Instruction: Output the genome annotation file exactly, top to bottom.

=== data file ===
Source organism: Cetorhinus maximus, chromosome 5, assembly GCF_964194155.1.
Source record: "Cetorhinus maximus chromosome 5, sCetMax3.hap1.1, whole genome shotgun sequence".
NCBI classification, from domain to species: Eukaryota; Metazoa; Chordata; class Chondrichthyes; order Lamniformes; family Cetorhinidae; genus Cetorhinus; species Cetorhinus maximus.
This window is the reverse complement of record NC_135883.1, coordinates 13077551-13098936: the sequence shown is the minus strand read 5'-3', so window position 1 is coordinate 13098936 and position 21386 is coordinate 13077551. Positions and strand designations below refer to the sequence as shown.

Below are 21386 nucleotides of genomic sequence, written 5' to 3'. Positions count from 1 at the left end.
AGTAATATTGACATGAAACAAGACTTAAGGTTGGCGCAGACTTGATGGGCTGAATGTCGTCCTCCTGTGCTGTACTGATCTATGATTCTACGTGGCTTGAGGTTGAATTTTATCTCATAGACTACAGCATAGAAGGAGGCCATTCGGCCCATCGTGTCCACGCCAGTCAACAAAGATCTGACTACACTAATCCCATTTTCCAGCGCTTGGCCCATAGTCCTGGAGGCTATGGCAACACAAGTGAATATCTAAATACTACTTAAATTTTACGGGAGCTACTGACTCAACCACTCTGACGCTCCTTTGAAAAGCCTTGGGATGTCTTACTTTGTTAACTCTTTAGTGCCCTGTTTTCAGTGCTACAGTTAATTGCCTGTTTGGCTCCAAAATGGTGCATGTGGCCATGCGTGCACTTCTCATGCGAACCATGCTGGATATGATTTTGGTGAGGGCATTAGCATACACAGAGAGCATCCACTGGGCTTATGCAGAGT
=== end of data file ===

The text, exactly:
Source organism: Cetorhinus maximus, chromosome 5, assembly GCF_964194155.1.
Source record: "Cetorhinus maximus chromosome 5, sCetMax3.hap1.1, whole genome shotgun sequence".
NCBI classification, from domain to species: Eukaryota; Metazoa; Chordata; class Chondrichthyes; order Lamniformes; family Cetorhinidae; genus Cetorhinus; species Cetorhinus maximus.
This window is the reverse complement of record NC_135883.1, coordinates 13077551-13098936: the sequence shown is the minus strand read 5'-3', so window position 1 is coordinate 13098936 and position 21386 is coordinate 13077551. Positions and strand designations below refer to the sequence as shown.

Below are 21386 nucleotides of genomic sequence, written 5' to 3'. Positions count from 1 at the left end.
AGTAATATTGACATGAAACAAGACTTAAGGTTGGCGCAGACTTGATGGGCTGAATGTCGTCCTCCTGTGCTGTACTGATCTATGATTCTACGTGGCTTGAGGTTGAATTTTATCTCATAGACTACAGCATAGAAGGAGGCCATTCGGCCCATCGTGTCCACGCCAGTCAACAAAGATCTGACTACACTAATCCCATTTTCCAGCGCTTGGCCCATAGTCCTGGAGGCTATGGCAACACAAGTGAATATCTAAATACTACTTAAATTTTACGGGAGCTACTGACTCAACCACTCTGACGCTCCTTTGAAAAGCCTTGGGATGTCTTACTTTGTTAACTCTTTAGTGCCCTGTTTTCAGTGCTACAGTTAATTGCCTGTTTGGCTCCAAAATGGTGCATGTGGCCATGCGTGCACTTCTCATGCGAACCATGCTGGATATGATTTTGGTGAGGGCATTAGCATACACAGAGAGCATCCACTGGGCTTATGCAGAGT